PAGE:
People who sue in court for justice commonly receive awards for damages and then complain about unjust income tax consequences. The tax treatment for damage awards depends upon the type of damage. When these situations are encountered during work by Enrolled Agents, questions are asked about what the payment for damages replaces. The key element explored during these jobs for Enrolled Agents is the purpose of the lawsuit.
Damages awards have the same tax character as the remittance would have had if paid in the absence of a court case. For instance, damages received by an employee to recover wages owed are treated just like ordinary compensation. Alternatively, a lawsuit initiated by a creditor to recover a loan is a return of principal – along with perhaps some interest. Differential income tax results imposed on these payments are clearly identified in an Enrolled Agent course. Situations become a little tricky for EAs when courts award multiple categories of damages.
A particularly complex type of damage award is restitution for injury or sickness. This category has a special designation under the tax rules. Although damage awards in personal injury cases are often determined based upon lost wages, the recipient may exclude reporting such damages as income.
Essentially, recovery of diminished value in a lawsuit award is not considered taxable income. These matters comprise very challenging Enrolled Agent jobs. However, they are even more difficult for taxpayers to decide without professional tax advice. A taxpayer named Cung failed to report a damage award under the principle that it represented lost value. He recently failed to convince the Tax Court of his position.
The court reasoned that the taxpayer did not incur any genuine loss of value, despite his argument that he had a constructive loss. Cung saw an automobile advertisement stating a price that he eventually learned from the seller was erroneous. The correct price was $20,000 higher. He sued the advertiser and settled for $17,000.
As often occurs with settlement agreements, the parties did not specify whether the damages paid are compensatory or punitive. When unusual legal settlements are presented as EA problems, the solutions turn to the facts contested in the lawsuit. That’s exactly what the Tax Court did when it noted that Cung’s original civil suit against the vehicle seller sought damages for violations of California’s unfair competition law, false advertising law, and consumer remedies act as well as breach of contract.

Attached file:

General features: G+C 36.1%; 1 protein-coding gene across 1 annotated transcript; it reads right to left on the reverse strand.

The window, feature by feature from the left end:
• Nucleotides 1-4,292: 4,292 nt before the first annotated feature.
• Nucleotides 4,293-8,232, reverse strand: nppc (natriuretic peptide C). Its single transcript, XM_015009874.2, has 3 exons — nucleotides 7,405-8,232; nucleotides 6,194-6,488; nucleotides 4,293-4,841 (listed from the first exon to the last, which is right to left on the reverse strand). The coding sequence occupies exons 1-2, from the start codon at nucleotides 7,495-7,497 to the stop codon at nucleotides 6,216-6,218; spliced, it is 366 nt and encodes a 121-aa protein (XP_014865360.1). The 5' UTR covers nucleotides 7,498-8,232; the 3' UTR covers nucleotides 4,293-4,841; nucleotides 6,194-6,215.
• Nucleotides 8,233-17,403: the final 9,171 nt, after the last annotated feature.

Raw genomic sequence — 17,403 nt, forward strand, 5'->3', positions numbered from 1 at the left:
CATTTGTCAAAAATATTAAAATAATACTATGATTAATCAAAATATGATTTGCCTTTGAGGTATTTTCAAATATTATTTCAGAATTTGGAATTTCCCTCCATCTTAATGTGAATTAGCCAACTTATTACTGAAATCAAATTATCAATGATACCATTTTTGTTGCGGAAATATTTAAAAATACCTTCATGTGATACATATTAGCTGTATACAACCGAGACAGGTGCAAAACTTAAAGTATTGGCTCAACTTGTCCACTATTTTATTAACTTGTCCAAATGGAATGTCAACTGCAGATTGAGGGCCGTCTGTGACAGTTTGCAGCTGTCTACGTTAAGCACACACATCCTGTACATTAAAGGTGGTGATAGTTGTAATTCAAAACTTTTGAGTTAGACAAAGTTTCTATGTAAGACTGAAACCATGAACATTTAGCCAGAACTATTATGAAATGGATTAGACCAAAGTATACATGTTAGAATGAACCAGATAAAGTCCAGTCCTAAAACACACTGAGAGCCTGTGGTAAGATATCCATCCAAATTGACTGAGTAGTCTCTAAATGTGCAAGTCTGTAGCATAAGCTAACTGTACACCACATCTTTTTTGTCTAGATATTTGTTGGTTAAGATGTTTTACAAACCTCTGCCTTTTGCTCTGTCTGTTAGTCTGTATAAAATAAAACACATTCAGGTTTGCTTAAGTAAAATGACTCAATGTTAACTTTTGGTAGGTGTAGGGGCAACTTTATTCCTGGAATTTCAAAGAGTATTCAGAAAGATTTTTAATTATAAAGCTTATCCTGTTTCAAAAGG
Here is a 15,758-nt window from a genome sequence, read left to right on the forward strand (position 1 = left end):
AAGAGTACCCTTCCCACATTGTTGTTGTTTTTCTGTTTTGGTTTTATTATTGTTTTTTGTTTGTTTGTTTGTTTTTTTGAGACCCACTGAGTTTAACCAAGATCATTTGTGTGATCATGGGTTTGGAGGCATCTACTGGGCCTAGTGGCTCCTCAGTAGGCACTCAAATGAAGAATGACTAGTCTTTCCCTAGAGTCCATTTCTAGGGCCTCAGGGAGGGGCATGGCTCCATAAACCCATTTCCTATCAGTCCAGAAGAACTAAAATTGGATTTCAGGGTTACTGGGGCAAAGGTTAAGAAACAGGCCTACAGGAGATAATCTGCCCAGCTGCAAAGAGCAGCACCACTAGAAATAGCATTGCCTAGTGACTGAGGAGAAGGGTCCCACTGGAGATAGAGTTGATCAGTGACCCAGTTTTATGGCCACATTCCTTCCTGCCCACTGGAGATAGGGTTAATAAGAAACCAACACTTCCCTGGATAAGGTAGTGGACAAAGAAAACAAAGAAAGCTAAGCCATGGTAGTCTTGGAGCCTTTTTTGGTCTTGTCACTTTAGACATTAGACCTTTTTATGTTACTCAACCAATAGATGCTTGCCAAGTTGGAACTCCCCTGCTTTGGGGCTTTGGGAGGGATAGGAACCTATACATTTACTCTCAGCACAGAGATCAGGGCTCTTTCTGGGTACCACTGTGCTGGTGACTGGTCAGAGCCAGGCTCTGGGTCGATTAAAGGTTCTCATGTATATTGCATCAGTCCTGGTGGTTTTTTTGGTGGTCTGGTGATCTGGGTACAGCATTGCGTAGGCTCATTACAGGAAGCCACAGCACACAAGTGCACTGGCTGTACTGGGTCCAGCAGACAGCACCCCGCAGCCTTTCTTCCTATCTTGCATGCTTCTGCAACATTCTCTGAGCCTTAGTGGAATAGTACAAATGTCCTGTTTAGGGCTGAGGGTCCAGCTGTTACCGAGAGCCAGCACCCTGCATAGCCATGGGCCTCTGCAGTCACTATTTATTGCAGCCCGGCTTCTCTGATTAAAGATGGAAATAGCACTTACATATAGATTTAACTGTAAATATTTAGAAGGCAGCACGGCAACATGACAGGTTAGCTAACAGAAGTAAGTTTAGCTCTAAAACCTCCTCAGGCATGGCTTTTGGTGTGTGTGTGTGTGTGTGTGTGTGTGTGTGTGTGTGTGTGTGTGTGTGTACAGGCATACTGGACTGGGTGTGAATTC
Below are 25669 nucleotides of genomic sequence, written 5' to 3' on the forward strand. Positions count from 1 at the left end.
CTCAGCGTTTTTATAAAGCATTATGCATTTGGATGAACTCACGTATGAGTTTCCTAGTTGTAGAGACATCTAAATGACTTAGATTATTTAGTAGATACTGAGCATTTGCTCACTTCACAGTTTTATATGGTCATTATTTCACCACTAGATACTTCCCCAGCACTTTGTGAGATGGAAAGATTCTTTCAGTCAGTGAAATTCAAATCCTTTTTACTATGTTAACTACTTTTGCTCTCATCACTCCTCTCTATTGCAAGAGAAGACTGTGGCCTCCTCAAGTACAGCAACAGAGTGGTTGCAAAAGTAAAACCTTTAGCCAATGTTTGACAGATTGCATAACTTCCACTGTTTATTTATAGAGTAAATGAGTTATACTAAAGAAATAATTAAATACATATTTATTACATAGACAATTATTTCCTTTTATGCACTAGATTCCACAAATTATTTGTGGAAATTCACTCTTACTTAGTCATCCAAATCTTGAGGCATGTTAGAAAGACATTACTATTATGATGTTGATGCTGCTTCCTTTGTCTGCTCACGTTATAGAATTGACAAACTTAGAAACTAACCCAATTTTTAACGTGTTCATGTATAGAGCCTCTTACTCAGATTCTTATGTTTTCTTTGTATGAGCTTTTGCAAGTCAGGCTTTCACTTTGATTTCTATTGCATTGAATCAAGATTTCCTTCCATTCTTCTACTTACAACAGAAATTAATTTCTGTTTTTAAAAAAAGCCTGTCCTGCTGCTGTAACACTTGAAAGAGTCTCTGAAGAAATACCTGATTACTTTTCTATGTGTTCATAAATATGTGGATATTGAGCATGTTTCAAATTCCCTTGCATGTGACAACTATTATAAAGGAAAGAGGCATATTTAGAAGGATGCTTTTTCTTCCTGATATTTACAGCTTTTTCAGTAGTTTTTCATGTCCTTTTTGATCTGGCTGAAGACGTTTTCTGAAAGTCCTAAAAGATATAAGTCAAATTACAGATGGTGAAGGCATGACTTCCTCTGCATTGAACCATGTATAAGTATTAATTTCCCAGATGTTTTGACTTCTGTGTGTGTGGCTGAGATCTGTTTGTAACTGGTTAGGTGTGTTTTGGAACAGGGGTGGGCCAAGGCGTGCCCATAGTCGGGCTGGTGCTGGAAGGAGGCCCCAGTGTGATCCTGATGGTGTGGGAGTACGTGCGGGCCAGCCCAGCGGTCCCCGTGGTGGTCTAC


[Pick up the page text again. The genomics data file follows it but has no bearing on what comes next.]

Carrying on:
Cung received an award for his lost opportunity to purchase the automobile for $20,000 less. The payment of $17,000 enriched Cung rather than replaced lost value. The circumstances surrounding this case reflect an important standard addressed during Enrolled Agent exam prep. That’s the concept of economic gain or loss, which is the ultimate test for deducing whether amounts received are income or whether foregone amounts are tax-deductible losses.
When recipients of damage awards are economically wealthier, the amount received is taxable income. Similarly, tax deductions are determined when taxpayers are economically poorer. For this reason, individuals cannot receive tax deductions for bad debts that are only unpaid bills rather than non-repayment of funds previously advanced.
Interestingly, Cung used a paid tax preparer. However, instead of seeking guidance from the tax pro, Cung conducted his own analysis. Then, he simply failed to convey details about the $17,000 to his tax preparer. This resulted in the combination of two bad ideas – not getting sound tax advice and withholding information about sources of income.
IRS Circular 230 Disclosure
Pursuant to the requirements of the Internal Revenue Service Circular 230, we inform you that, to the extent any advice relating to a Federal tax issue is contained in this communication, including in any attachments, it was not written or intended to be used, and cannot be used, for the purpose of (a) avoiding any tax related penalties that may be imposed on you or any other person under the Internal Revenue Code, or (b) promoting, marketing or recommending to another person any transaction or matter addressed in this communication.